Ben was born March 7th, 1990, and he was a beautiful, normal-looking baby with a full head of brown hair. Our daughter has three boys and Ben was the second born. He was a happy baby. In fact, we called him, “Bennie, the beamer” because as he grew older he was always smiling.

Bennie The Beamer

Bennie The Beamer

A common trait that Asperger children share with autistic individuals is fixation, although they usually have more control over their fixations, which take the form of highly focused interests. Ben was born in Virginia, into an Air Force family and I did not have the privilege of seeing him on a daily basis but as far as I know Ben did not exhibit any unusual behaviors that might have indicated autism until he was about two years old. Even then we had no idea that his love for tiny match-box cars was the beginning of many fixations (obsessions) to follow.
Ben was slow at learning to talk, but we still thought nothing unusual about that since children are not exactly the same. He could say many words, but did not make a sentence for quite a while later. We also noticed that he learned to walk much later than his older brother, but knew the danger of comparing one child to the other. Ben also had trouble learning to use the potty. He was well past three years old before the training was completed.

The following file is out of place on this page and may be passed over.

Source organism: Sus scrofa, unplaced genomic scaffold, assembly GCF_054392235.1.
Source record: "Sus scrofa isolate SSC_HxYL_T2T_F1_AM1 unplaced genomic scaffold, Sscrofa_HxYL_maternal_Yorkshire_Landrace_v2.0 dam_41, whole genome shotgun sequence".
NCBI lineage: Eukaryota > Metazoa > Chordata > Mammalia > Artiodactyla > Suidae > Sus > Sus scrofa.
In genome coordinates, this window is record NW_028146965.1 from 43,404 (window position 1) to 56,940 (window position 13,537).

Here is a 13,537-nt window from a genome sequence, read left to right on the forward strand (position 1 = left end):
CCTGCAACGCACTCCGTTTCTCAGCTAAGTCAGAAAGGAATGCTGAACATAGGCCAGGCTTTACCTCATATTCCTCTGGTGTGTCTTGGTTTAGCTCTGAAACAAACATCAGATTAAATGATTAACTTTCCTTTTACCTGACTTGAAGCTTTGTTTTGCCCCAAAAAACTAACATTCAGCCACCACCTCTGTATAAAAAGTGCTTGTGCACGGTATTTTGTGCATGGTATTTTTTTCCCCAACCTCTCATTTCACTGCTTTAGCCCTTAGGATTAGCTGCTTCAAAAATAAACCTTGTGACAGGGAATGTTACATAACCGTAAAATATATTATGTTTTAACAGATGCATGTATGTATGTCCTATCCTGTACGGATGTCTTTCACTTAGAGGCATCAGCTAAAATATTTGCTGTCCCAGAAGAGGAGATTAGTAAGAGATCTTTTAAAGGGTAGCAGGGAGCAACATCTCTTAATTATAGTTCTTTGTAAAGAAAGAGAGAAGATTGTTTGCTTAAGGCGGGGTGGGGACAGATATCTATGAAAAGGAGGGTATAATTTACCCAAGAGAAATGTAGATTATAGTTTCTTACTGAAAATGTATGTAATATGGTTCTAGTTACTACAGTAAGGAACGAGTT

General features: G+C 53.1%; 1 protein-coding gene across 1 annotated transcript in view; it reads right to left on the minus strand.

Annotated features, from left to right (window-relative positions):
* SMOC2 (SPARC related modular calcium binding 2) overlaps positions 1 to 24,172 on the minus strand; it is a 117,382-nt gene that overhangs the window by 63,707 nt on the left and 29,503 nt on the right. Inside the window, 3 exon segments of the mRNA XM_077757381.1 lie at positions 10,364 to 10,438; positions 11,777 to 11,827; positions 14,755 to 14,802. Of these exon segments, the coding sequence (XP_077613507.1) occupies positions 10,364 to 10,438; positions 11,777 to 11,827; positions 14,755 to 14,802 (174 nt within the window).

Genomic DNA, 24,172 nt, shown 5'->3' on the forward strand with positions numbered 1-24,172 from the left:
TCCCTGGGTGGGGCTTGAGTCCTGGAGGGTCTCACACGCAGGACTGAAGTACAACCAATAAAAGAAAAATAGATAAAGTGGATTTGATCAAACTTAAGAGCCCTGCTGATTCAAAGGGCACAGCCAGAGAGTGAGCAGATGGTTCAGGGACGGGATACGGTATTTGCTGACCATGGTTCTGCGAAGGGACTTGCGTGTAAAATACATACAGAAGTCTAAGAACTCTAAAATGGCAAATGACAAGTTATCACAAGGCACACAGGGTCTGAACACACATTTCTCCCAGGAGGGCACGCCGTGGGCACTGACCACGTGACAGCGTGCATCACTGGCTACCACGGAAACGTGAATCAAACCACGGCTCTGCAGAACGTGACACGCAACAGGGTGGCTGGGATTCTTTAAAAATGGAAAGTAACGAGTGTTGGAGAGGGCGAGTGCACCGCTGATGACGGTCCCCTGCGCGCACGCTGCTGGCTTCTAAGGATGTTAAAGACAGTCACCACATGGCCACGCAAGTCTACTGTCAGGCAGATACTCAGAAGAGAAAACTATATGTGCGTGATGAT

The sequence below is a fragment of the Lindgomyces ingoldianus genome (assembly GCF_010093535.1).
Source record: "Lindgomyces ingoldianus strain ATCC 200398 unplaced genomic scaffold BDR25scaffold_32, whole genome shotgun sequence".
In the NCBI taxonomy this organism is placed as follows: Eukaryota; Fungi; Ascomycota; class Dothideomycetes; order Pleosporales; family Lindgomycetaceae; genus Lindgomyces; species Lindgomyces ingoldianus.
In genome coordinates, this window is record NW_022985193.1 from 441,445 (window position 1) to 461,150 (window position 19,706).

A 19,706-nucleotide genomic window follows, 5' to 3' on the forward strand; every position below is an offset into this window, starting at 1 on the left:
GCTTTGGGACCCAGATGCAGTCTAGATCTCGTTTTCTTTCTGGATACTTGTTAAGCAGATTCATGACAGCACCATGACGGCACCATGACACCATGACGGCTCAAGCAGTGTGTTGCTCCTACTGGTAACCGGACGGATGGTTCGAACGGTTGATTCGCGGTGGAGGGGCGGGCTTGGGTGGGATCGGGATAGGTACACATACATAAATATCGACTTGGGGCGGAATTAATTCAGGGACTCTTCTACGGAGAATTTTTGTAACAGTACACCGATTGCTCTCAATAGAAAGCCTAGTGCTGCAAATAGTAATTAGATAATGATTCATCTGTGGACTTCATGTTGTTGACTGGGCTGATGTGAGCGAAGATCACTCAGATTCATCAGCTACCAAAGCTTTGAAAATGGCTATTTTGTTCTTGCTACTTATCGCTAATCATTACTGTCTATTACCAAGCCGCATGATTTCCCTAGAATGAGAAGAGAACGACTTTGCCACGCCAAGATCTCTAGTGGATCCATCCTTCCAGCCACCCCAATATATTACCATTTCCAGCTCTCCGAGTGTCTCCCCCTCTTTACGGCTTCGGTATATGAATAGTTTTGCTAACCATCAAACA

Another fixation that appeared was his interest in hair. He definitely did not like to get a haircut, but a neighbor who visited his home had a large, rather bushy hairdo and he loved her hair. He would point to her hair and say “haircut.” On more than one occasion Ben would go to sleep by his mother while rubbing her hair. As Ben grew older, new fixations seemed to take the place of old ones. I will discuss some of these in future articles.
At about three years old, Ben underwent some psychological testing which indicated some problems with development. However, nothing was said about autism at that time. He was placed in an early childhood program in their community.
The early childhood program did help Ben in that he began to learn how to relate better to other children. I emphasize the word “began” because we have learned that relating to others appropriately is always going to be difficult for Ben.
If you suspect a family member of having this disorder, be aware of some of the signs I have mentioned. Your doctor should be able to answer further questions and provide both reading material and treatment for this disorder. When Asperger Syndrome goes undiagnosed, children do not get the help they need. This could lead to problems later on in school such as bullying.

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Filed under: Asperger Syndrome

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